Dunning’s Eclectic Paradigm of International Business
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John Dunning’s eclectic theory developed in 1977 mainly attempts to explain economic issues involved in various countries, especially for the questions of international business and international production. He began his work by analyzing two different types of business activities. One is related with the domestic productions that have a purpose for the foreign markets and the other is related with foreign direct investment. Dunning indicated that the two activities have the same nature and he attempted to explain them both. The questions Dunning trying to answer are that why the enterprises decide to invest and produce in foreign countries then how to achieve this aim and where to be chosen as the locations.
The result of Dunning’s research is that there are three different types of advantages can be included to answer the questions. The advantages include ownership, location and internalization advantages. Ownership advantages mainly refer to the peculiar advantages, such as technological advantage, managerial advantage and brand advantage, that hence can reinforce the enterprise’s power and then enable it to engage in occupying the world markets. Internalization advantages may answer the question how to operate FDI and international production. By transferring the asset and the ownership advantages to the subsidiaries in the foreign countries, enterprise can enjoy and utilize the resources belong to the headquarters. This way can bring more benefit to the enterprise than through licensing them to other enterprise. Location advantages are those advantages that are related to the factor endowments and the policies adopted by the local government. When the ownership and internalization advantages are combined with the location advantages, the enterprise can gain more benefit than through domestic production and exports. So those advantages need to be carefully analyzed by the enterprise so as to determine the place where to settle the subsidiaries or locate the production.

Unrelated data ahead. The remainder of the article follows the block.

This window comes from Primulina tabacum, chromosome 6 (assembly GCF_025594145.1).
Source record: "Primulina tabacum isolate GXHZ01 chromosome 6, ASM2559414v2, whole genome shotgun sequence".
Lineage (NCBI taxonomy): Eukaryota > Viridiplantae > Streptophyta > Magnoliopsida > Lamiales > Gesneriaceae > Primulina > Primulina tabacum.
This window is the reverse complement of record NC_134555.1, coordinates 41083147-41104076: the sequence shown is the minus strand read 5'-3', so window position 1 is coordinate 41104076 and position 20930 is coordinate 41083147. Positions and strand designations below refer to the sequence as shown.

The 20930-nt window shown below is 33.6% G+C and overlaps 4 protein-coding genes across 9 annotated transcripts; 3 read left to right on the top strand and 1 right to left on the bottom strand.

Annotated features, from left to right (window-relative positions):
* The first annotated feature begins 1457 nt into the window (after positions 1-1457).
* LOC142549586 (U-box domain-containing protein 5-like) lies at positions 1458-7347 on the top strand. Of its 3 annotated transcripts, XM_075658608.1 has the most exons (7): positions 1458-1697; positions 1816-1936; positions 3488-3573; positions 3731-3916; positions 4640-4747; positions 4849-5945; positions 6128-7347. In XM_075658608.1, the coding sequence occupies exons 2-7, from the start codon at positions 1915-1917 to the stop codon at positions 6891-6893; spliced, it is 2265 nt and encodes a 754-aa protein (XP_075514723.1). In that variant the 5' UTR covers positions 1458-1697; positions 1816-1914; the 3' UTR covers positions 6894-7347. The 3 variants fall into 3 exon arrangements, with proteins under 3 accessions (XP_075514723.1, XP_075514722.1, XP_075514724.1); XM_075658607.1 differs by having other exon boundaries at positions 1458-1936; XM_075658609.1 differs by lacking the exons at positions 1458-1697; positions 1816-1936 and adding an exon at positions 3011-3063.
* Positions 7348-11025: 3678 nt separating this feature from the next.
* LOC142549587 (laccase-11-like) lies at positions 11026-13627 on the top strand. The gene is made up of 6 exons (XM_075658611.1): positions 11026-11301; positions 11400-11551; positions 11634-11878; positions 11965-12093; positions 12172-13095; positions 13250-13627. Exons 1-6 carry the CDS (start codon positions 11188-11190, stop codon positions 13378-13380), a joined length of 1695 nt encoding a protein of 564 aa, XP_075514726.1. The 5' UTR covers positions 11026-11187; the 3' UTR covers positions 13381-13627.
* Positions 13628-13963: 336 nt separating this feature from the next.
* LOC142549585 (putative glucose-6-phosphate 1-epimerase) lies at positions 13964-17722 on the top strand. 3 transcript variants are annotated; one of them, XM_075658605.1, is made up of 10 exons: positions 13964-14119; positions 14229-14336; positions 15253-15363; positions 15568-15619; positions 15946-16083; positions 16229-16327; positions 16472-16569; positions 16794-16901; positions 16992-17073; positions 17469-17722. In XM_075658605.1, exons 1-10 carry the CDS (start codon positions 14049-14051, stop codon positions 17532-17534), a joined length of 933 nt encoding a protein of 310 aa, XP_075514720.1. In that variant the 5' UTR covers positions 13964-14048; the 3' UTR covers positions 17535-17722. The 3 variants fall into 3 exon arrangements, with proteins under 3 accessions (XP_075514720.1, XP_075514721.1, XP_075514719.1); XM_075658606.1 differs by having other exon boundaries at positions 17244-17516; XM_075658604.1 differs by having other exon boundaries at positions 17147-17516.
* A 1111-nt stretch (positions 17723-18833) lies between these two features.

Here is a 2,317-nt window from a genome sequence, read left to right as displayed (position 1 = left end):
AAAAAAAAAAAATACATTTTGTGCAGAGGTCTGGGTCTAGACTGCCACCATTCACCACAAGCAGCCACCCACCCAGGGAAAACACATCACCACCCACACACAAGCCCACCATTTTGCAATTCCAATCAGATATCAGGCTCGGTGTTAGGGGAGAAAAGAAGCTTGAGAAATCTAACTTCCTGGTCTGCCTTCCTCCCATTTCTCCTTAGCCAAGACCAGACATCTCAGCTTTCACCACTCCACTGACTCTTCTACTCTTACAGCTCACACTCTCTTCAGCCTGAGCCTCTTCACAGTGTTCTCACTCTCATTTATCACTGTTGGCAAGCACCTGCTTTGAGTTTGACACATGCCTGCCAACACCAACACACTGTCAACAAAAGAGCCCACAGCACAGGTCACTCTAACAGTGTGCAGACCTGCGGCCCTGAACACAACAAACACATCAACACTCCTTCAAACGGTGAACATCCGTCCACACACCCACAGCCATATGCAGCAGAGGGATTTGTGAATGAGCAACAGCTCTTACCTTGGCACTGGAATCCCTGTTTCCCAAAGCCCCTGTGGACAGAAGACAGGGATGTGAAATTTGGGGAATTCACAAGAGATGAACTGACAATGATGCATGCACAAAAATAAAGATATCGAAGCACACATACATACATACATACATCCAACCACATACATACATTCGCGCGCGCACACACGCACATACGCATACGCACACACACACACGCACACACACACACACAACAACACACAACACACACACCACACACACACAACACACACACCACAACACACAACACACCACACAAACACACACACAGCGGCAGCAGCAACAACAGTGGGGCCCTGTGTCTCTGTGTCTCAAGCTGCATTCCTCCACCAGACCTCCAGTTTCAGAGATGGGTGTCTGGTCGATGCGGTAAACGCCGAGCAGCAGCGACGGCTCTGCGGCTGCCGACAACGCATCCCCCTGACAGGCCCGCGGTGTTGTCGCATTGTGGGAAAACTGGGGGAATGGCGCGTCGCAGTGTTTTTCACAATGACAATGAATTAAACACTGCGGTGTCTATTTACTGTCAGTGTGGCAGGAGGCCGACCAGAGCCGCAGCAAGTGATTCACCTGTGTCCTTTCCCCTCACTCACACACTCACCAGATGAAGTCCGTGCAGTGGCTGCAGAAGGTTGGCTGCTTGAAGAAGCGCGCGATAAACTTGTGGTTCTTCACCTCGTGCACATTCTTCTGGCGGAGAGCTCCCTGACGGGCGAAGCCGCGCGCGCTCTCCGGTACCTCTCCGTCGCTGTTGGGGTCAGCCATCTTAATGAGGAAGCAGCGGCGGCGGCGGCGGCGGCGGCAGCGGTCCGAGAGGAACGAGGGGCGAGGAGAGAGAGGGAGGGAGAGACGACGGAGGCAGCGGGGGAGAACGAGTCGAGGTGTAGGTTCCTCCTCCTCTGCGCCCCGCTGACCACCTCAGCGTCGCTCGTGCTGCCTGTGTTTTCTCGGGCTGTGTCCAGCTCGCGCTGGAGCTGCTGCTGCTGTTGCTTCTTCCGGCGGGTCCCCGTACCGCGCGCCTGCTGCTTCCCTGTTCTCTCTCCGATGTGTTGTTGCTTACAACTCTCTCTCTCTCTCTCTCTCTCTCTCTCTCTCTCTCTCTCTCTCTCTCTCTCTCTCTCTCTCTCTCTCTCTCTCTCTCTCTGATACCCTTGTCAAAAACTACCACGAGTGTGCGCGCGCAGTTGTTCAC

Dunning’s eclectic approach seems to go further than the theories of previous authors in the aspect of FDI. It not only links the micro and macro elements together but also involves the explanation of international trade and international production within the same theory. Many enterprises regard this theory as a guide for engaging into FDI.
Although Dunning’s eclectic theory has many strong points that made it very successful, it also induced many critiques as Dunning himself had acknowledge. Dunning has successfully indicated that macro economy and market structure would affect enterprise’s behaviors and thus affect its size, market position and so on. But he has ignore the opposite case, that is to say he failed to consider that large enterprise’s monopoly power and market position also can affect the governors and thus affect the macro economy.
By developing the conception of OLI, Dunning concluded that companies that enjoy ownership advantages, such as managerial, marketing and organizational advantages, have the capabilities to engage in occupying the world market through FDI and international production. And if a country possesses factor endowment like abundant raw material and low labor costs, it will create a great attraction for the country to obtain inward investment. MNCs involved in FDI are mainly from developed country and countries with location advantages are mainly the developing countries. There are several countries that are involved in both outward and inward investment, however, Dunning fail to explain this fact. It implies that though Dunning’s eclectic theory has a large range of applications, there are still some failings.
The theory is certainly popular as a method of classification, but a doubt about this theory is that if it really can contribute more as an explanation to the activities of FDI. It seems to just describe the process of the issues and has little evidence to support its conclusions. And in terms of its OLI advantages every different factor can be classified into the three classes, thus make it seems too simple as an explanation to international trade and international production, and then cause it hardly catch the nature of the business activities. One of the reasons of this result is that Dunning’s mainly concentration on the taxonomy.